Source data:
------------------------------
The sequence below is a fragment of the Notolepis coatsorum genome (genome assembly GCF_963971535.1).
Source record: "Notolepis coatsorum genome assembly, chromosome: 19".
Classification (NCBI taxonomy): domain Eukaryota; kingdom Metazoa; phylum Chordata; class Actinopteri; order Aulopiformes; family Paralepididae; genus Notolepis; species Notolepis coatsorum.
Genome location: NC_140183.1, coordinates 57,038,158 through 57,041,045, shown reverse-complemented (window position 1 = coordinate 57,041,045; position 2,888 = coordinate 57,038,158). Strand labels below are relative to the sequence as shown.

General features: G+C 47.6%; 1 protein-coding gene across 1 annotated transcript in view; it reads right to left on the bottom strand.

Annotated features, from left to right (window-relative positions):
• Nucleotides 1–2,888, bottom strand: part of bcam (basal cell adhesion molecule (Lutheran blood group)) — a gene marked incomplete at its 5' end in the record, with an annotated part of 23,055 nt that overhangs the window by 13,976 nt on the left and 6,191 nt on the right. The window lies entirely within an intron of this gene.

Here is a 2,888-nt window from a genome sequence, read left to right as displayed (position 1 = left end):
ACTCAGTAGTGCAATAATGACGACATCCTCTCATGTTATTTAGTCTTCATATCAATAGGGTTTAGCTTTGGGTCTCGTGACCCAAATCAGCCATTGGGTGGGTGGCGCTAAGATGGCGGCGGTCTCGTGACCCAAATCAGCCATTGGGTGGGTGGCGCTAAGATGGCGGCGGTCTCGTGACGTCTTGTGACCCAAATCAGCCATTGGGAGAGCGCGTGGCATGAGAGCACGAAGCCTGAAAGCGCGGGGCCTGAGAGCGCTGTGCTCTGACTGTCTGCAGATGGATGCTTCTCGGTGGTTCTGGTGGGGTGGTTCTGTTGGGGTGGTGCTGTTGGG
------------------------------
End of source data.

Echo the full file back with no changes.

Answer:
The sequence below is a fragment of the Notolepis coatsorum genome (genome assembly GCF_963971535.1).
Source record: "Notolepis coatsorum genome assembly, chromosome: 19".
Classification (NCBI taxonomy): domain Eukaryota; kingdom Metazoa; phylum Chordata; class Actinopteri; order Aulopiformes; family Paralepididae; genus Notolepis; species Notolepis coatsorum.
Genome location: NC_140183.1, coordinates 57,038,158 through 57,041,045, shown reverse-complemented (window position 1 = coordinate 57,041,045; position 2,888 = coordinate 57,038,158). Strand labels below are relative to the sequence as shown.

General features: G+C 47.6%; 1 protein-coding gene across 1 annotated transcript in view; it reads right to left on the bottom strand.

Annotated features, from left to right (window-relative positions):
• Nucleotides 1–2,888, bottom strand: part of bcam (basal cell adhesion molecule (Lutheran blood group)) — a gene marked incomplete at its 5' end in the record, with an annotated part of 23,055 nt that overhangs the window by 13,976 nt on the left and 6,191 nt on the right. The window lies entirely within an intron of this gene.

Here is a 2,888-nt window from a genome sequence, read left to right as displayed (position 1 = left end):
ACTCAGTAGTGCAATAATGACGACATCCTCTCATGTTATTTAGTCTTCATATCAATAGGGTTTAGCTTTGGGTCTCGTGACCCAAATCAGCCATTGGGTGGGTGGCGCTAAGATGGCGGCGGTCTCGTGACCCAAATCAGCCATTGGGTGGGTGGCGCTAAGATGGCGGCGGTCTCGTGACGTCTTGTGACCCAAATCAGCCATTGGGAGAGCGCGTGGCATGAGAGCACGAAGCCTGAAAGCGCGGGGCCTGAGAGCGCTGTGCTCTGACTGTCTGCAGATGGATGCTTCTCGGTGGTTCTGGTGGGGTGGTTCTGTTGGGGTGGTGCTGTTGGG